Ask a Trans Woman: Tucking — a Femme Discussion on Issue that Affects Many Trans Women

social justiceLorelei Erisis on inclusion of trans women and femininity, makeup, more.
Photo: David Meehan
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By: Lorelei Erisis*/TRT Columnist—

Just recently I had a lovely conversation with a young trans friend, which reminded me quite sharply of the importance of coming back to basics occasionally.

I thought, after the conversation was finished, what we had talked about was exactly the sort of thing I wish I heard when I was beginning my own transition. It’s a subject trans women don’t often discuss amongst ourselves, but which affects many of us: tucking.

If you aren’t familiar with “tucking,” it refers to the technique used by trans women, drag queens, and anyone else possessing a penis who might want to hide it from general view or even a hinted-at outline.

The problem with most of the articles I found researching this column was that they tended to focus on more temporary tucking solutions for when a super-flat crotch might be preferred.

Without going into any of the more elaborate procedures, the simplest method of tucking is just to take the penis, fold it down, and pull it back between the legs, as tightly as is comfortable. While doing this, push the testicles to either side of the penis, ideally up into the inguinal canal, the two little holes from which a person’s testicles initially drop and which they often go back into to protect them during sex. This reduces the amount of space the genitals take up in your panties and between your legs. I, however, find this hard to maintain with a simple daily tuck, so mine are often tucked up under and slightly behind the shaft of my penis, and unless I’m participating in some crotch-jarring activity, this is just fine.

Next is finding the right panties to keep the tuck in place. Early on, I had a penchant for sexy, satiny panties that were often too skimpy. And though I still like these on occasion, they just aren’t practical for the needs of my, “anachronistic genitalia.”

What I find works best are relatively new cotton panties. You’ll want to get some idea of your hip measurements. For a trans woman, this will generally be smaller than a cisgender woman. This measurement will help you make sense of the often baffling charts on packs of panties.

What I’ve learned, after trial and error, is that I have to strike a balance between my hip measurement and the fact that I have more to contain in the crotch area than most cis women. The panties should be tight enough, with good elastic around the leg holes, to hold everything in place but not so tight that there isn’t some give to allow for comfort and movement without  risk of anything falling out.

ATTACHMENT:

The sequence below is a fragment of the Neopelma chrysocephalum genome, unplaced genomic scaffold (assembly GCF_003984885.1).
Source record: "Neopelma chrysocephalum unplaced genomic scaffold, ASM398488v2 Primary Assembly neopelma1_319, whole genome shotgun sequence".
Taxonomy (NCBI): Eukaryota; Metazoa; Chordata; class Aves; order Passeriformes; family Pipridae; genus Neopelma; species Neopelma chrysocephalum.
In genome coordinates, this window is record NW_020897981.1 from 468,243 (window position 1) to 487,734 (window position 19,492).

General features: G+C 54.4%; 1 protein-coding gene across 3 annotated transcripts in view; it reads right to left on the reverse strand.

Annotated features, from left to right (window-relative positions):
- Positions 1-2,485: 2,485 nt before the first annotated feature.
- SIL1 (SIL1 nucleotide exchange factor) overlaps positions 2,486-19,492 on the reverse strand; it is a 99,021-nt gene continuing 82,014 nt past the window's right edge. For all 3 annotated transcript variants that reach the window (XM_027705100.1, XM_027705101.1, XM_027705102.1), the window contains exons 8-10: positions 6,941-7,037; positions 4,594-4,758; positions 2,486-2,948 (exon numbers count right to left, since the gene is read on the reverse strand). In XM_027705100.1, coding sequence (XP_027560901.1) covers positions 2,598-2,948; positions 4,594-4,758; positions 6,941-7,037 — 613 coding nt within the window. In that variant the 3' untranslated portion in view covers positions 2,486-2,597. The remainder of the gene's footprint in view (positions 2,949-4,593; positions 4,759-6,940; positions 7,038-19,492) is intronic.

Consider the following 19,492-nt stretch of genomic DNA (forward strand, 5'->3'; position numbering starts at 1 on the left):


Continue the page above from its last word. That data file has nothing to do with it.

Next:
The reason I recommend cotton, or some other decently breathable fabric, has to do with hygiene and safety. Penises aren’t really designed to be kept in such a warm, moist position for an extended period of time. Breathable fabric panties and untucking for at least part of the day, while sleeping at the very least, are a good idea.

In addition to the right panties, I also find a simple pair of tights or pantyhose help to keep things in place. Especially when being active or wearing clothing such as a very short skirt or tight shorts.

A great help keeping your tuck hidden and also comfortable is the miracle of skirts! Most skirts provide enough fabric and flare away from the body to disguise even a quite loose tuck.

This leads to my last two criteria: Dressing for your body type and managing critical self-assessment.

These are two areas of advice that I would extend beyond trans women, to trans and cis people of any gender. With this caveat, a woman should dress however she wants, in whatever way makes her happiest and most comfortable.

If you know your body type and can get an idea of what will work on it and what won’t, then you can work your daily wardrobe around that.

What I mean by managing critical self-assessment is quite simple. Because of dysphoria and various other socially influenced body negativities, I might notice every little flaw in myself. Others, in my experience, often don’t notice or care about these things at all. Including what appears to me to be an unsightly and misgendering bulge in my crotch.

As I have learned to relax about my own insecurities, and really look at other women, I have noticed that many cis women, in addition to all the little bulges and bumps we are encouraged to reign in, often have pretty significantly bulging crotches. The perfectly flat crotch, it turns out, is mainly an ideal, not a constant reality.

So that tiny bulge in my pants? Not really as noticeable as I thought. In fact, as the years and HRT have assisted, I have even found I can be comfortable wearing a bikini to the beach, without any special care or preparation beyond normal femme-scrutiny in the mirror

What does it matter if there is the slightest of bulges at my crotch? I’m a trans woman. That is just how my body is shaped! I’m not trying to advertise what’s in my panties. And I prefer to keep things mostly hidden and out of the way. But I don’t really care if it’s a concern to anyone judging my fashion choices either.

I’m a woman, and this is the body I was given.

Slàinte!

*Lorelei Erisis is an actor, activist, adventurer and pageant queen. Send your questions about trans issues, gender and sexuality to her at: askatranswoman@gmail.com.

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1 Comment on "Ask a Trans Woman: Tucking — a Femme Discussion on Issue that Affects Many Trans Women"

  1. You could also have mentioned ‘gaffs’, a kind of thong for trans women. They have a wider area at the front and keep the ‘tuck’ in place really well.

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